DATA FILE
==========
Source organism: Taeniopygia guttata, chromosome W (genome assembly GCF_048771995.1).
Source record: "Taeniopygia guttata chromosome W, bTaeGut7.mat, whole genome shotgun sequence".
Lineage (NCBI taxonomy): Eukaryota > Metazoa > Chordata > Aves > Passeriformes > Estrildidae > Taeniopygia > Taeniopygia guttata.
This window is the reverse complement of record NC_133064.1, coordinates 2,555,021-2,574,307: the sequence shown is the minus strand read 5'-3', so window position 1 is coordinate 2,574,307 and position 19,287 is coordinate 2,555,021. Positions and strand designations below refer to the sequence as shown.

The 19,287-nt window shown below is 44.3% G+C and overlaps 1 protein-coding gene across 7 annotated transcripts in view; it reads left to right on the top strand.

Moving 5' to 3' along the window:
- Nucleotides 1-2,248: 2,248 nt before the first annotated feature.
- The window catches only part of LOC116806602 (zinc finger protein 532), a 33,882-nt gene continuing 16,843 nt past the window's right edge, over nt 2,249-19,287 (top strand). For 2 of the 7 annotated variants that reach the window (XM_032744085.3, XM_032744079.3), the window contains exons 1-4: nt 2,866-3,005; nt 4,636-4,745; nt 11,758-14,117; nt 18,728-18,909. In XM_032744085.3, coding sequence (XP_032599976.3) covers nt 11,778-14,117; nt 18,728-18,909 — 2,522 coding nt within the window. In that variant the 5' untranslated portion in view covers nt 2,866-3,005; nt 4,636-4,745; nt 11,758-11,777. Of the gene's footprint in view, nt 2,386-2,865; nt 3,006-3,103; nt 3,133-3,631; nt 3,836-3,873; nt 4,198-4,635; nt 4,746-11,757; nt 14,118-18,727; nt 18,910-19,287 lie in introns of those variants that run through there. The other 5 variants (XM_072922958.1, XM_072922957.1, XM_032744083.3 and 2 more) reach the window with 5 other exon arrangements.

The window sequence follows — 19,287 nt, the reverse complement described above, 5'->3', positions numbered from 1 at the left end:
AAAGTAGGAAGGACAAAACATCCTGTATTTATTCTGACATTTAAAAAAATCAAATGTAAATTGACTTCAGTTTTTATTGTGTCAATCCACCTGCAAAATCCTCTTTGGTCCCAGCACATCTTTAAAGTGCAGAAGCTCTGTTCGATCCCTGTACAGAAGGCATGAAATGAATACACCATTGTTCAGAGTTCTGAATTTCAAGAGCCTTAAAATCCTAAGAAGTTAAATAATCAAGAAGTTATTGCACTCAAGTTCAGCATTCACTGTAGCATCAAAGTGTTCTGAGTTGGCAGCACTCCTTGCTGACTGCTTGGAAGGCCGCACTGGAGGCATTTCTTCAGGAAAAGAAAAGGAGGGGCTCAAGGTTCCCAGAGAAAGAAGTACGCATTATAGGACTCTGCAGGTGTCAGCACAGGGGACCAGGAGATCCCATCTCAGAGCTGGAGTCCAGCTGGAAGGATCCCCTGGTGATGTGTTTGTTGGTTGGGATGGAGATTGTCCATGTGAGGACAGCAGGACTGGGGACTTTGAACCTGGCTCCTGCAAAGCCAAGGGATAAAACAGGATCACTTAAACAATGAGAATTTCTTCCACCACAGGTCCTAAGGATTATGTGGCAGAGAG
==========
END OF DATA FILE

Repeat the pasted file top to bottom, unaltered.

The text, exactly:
Source organism: Taeniopygia guttata, chromosome W (genome assembly GCF_048771995.1).
Source record: "Taeniopygia guttata chromosome W, bTaeGut7.mat, whole genome shotgun sequence".
Lineage (NCBI taxonomy): Eukaryota > Metazoa > Chordata > Aves > Passeriformes > Estrildidae > Taeniopygia > Taeniopygia guttata.
This window is the reverse complement of record NC_133064.1, coordinates 2,555,021-2,574,307: the sequence shown is the minus strand read 5'-3', so window position 1 is coordinate 2,574,307 and position 19,287 is coordinate 2,555,021. Positions and strand designations below refer to the sequence as shown.

The 19,287-nt window shown below is 44.3% G+C and overlaps 1 protein-coding gene across 7 annotated transcripts in view; it reads left to right on the top strand.

Moving 5' to 3' along the window:
- Nucleotides 1-2,248: 2,248 nt before the first annotated feature.
- The window catches only part of LOC116806602 (zinc finger protein 532), a 33,882-nt gene continuing 16,843 nt past the window's right edge, over nt 2,249-19,287 (top strand). For 2 of the 7 annotated variants that reach the window (XM_032744085.3, XM_032744079.3), the window contains exons 1-4: nt 2,866-3,005; nt 4,636-4,745; nt 11,758-14,117; nt 18,728-18,909. In XM_032744085.3, coding sequence (XP_032599976.3) covers nt 11,778-14,117; nt 18,728-18,909 — 2,522 coding nt within the window. In that variant the 5' untranslated portion in view covers nt 2,866-3,005; nt 4,636-4,745; nt 11,758-11,777. Of the gene's footprint in view, nt 2,386-2,865; nt 3,006-3,103; nt 3,133-3,631; nt 3,836-3,873; nt 4,198-4,635; nt 4,746-11,757; nt 14,118-18,727; nt 18,910-19,287 lie in introns of those variants that run through there. The other 5 variants (XM_072922958.1, XM_072922957.1, XM_032744083.3 and 2 more) reach the window with 5 other exon arrangements.

The window sequence follows — 19,287 nt, the reverse complement described above, 5'->3', positions numbered from 1 at the left end:
AAAGTAGGAAGGACAAAACATCCTGTATTTATTCTGACATTTAAAAAAATCAAATGTAAATTGACTTCAGTTTTTATTGTGTCAATCCACCTGCAAAATCCTCTTTGGTCCCAGCACATCTTTAAAGTGCAGAAGCTCTGTTCGATCCCTGTACAGAAGGCATGAAATGAATACACCATTGTTCAGAGTTCTGAATTTCAAGAGCCTTAAAATCCTAAGAAGTTAAATAATCAAGAAGTTATTGCACTCAAGTTCAGCATTCACTGTAGCATCAAAGTGTTCTGAGTTGGCAGCACTCCTTGCTGACTGCTTGGAAGGCCGCACTGGAGGCATTTCTTCAGGAAAAGAAAAGGAGGGGCTCAAGGTTCCCAGAGAAAGAAGTACGCATTATAGGACTCTGCAGGTGTCAGCACAGGGGACCAGGAGATCCCATCTCAGAGCTGGAGTCCAGCTGGAAGGATCCCCTGGTGATGTGTTTGTTGGTTGGGATGGAGATTGTCCATGTGAGGACAGCAGGACTGGGGACTTTGAACCTGGCTCCTGCAAAGCCAAGGGATAAAACAGGATCACTTAAACAATGAGAATTTCTTCCACCACAGGTCCTAAGGATTATGTGGCAGAGAG